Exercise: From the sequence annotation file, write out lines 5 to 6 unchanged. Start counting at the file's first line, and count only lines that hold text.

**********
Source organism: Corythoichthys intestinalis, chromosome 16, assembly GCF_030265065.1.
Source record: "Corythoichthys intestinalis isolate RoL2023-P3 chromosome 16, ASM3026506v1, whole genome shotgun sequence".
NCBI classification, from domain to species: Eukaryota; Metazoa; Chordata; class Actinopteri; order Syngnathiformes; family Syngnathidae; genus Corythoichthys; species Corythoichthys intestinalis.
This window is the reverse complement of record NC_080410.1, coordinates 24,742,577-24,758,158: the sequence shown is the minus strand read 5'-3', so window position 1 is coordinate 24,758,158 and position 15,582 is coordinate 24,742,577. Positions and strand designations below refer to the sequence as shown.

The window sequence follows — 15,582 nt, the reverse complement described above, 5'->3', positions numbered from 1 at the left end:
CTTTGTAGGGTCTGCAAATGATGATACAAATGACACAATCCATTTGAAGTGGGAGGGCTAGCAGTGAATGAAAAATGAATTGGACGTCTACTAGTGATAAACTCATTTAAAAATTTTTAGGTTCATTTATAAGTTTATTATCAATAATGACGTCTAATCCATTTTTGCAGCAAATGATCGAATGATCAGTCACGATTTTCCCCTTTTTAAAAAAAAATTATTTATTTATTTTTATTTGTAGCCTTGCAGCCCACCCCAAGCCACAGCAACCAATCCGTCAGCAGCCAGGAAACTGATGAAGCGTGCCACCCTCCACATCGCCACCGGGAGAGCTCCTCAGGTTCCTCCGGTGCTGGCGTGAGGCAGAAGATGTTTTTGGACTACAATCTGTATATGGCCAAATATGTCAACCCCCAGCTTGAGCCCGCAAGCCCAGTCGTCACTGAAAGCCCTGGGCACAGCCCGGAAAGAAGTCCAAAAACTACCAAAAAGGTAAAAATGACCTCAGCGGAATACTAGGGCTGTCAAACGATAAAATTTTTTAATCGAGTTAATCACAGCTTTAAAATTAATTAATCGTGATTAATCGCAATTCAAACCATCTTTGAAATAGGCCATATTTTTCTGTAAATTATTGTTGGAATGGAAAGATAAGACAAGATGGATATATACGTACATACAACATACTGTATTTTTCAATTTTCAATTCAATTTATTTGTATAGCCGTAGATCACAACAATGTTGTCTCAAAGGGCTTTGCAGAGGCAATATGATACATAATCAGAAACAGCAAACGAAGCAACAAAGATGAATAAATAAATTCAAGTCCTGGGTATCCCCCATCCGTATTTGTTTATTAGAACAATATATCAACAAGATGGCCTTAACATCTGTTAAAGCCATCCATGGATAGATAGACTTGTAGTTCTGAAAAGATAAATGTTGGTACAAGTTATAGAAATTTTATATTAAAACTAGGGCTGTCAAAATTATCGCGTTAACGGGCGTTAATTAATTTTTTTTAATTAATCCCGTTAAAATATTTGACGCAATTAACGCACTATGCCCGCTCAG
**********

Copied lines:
The window sequence follows — 15,582 nt, the reverse complement described above, 5'->3', positions numbered from 1 at the left end:
CTTTGTAGGGTCTGCAAATGATGATACAAATGACACAATCCATTTGAAGTGGGAGGGCTAGCAGTGAATGAAAAATGAATTGGACGTCTACTAGTGATAAACTCATTTAAAAATTTTTAGGTTCATTTATAAGTTTATTATCAATAATGACGTCTAATCCATTTTTGCAGCAAATGATCGAATGATCAGTCACGATTTTCCCCTTTTTAAAAAAAAATTATTTATTTATTTTTATTTGTAGCCTTGCAGCCCACCCCAAGCCACAGCAACCAATCCGTCAGCAGCCAGGAAACTGATGAAGCGTGCCACCCTCCACATCGCCACCGGGAGAGCTCCTCAGGTTCCTCCGGTGCTGGCGTGAGGCAGAAGATGTTTTTGGACTACAATCTGTATATGGCCAAATATGTCAACCCCCAGCTTGAGCCCGCAAGCCCAGTCGTCACTGAAAGCCCTGGGCACAGCCCGGAAAGAAGTCCAAAAACTACCAAAAAGGTAAAAATGACCTCAGCGGAATACTAGGGCTGTCAAACGATAAAATTTTTTAATCGAGTTAATCACAGCTTTAAAATTAATTAATCGTGATTAATCGCAATTCAAACCATCTTTGAAATAGGCCATATTTTTCTGTAAATTATTGTTGGAATGGAAAGATAAGACAAGATGGATATATACGTACATACAACATACTGTATTTTTCAATTTTCAATTCAATTTATTTGTATAGCCGTAGATCACAACAATGTTGTCTCAAAGGGCTTTGCAGAGGCAATATGATACATAATCAGAAACAGCAAACGAAGCAACAAAGATGAATAAATAAATTCAAGTCCTGGGTATCCCCCATCCGTATTTGTTTATTAGAACAATATATCAACAAGATGGCCTTAACATCTGTTAAAGCCATCCATGGATAGATAGACTTGTAGTTCTGAAAAGATAAATGTTGGTACAAGTTATAGAAATTTTATATTAAAACTAGGGCTGTCAAAATTATCGCGTTAACGGGCGTTAATTAATTTTTTTTAATTAATCCCGTTAAAATATTTGACGCAATTAACGCACTATGCCCGCTCAG